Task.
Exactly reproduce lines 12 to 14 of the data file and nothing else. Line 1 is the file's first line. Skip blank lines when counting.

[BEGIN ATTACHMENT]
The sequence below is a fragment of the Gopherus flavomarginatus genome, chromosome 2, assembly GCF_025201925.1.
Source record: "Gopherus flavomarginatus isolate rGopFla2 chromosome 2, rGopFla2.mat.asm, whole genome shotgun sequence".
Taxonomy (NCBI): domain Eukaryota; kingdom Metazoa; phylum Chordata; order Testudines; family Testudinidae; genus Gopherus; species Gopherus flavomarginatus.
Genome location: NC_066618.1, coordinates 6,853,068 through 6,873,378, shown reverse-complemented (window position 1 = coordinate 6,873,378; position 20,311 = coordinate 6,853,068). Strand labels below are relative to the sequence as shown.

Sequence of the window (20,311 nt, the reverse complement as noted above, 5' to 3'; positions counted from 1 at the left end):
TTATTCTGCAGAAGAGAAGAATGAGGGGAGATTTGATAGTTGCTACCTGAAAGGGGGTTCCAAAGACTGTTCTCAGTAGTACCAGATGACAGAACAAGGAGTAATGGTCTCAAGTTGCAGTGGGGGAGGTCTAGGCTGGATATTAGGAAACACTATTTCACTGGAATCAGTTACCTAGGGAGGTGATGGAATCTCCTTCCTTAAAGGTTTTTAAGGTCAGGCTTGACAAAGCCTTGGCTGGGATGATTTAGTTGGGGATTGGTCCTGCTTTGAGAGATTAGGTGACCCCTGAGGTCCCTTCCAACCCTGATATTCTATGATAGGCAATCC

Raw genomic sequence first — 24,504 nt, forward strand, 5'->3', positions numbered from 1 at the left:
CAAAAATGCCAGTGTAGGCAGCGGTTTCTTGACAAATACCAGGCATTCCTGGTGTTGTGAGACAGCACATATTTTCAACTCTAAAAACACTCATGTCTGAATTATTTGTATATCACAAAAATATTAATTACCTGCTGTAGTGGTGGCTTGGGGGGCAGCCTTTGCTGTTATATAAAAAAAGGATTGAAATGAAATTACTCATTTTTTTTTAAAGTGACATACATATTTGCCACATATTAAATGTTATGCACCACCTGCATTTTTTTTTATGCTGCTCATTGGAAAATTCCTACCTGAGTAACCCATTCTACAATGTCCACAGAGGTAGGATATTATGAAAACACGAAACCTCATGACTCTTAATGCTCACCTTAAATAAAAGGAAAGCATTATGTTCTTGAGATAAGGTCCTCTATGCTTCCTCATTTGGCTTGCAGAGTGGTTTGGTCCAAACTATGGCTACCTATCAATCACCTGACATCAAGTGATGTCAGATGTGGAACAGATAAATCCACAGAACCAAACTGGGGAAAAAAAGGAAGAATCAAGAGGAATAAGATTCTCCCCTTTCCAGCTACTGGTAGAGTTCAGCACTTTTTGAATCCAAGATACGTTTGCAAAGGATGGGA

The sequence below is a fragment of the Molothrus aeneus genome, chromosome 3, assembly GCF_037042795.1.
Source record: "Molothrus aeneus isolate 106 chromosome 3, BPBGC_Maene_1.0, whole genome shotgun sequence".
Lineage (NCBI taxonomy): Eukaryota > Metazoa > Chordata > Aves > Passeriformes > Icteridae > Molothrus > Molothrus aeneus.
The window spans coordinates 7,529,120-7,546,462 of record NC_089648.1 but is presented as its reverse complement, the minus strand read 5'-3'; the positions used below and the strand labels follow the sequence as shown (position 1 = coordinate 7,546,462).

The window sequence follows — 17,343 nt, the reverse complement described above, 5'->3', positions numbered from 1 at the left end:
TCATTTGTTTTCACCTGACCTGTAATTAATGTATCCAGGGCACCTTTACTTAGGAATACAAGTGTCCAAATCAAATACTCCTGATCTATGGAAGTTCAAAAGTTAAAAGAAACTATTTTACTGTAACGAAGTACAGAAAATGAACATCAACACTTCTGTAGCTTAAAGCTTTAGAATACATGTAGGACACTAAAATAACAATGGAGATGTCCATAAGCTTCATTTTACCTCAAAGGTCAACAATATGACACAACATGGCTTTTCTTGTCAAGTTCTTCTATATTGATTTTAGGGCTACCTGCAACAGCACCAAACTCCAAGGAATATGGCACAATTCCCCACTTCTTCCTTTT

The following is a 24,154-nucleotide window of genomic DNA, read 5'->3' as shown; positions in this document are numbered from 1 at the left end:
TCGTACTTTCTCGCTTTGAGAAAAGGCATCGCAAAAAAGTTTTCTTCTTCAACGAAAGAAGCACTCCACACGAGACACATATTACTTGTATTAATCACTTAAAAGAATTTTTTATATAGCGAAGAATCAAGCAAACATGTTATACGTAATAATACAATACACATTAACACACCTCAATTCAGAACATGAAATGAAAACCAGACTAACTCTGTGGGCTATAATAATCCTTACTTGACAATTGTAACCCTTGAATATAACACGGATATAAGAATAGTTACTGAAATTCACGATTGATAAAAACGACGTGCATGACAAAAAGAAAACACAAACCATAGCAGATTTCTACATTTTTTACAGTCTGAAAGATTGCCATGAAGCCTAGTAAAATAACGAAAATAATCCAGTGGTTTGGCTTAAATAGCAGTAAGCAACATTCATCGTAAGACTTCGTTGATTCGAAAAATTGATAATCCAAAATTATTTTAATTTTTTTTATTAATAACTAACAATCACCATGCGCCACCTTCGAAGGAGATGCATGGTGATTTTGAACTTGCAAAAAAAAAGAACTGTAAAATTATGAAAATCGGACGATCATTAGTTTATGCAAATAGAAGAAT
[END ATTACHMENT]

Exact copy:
The window spans coordinates 7,529,120-7,546,462 of record NC_089648.1 but is presented as its reverse complement, the minus strand read 5'-3'; the positions used below and the strand labels follow the sequence as shown (position 1 = coordinate 7,546,462).

The window sequence follows — 17,343 nt, the reverse complement described above, 5'->3', positions numbered from 1 at the left end:
TCATTTGTTTTCACCTGACCTGTAATTAATGTATCCAGGGCACCTTTACTTAGGAATACAAGTGTCCAAATCAAATACTCCTGATCTATGGAAGTTCAAAAGTTAAAAGAAACTATTTTACTGTAACGAAGTACAGAAAATGAACATCAACACTTCTGTAGCTTAAAGCTTTAGAATACATGTAGGACACTAAAATAACAATGGAGATGTCCATAAGCTTCATTTTACCTCAAAGGTCAACAATATGACACAACATGGCTTTTCTTGTCAAGTTCTTCTATATTGATTTTAGGGCTACCTGCAACAGCACCAAACTCCAAGGAATATGGCACAATTCCCCACTTCTTCCTTTT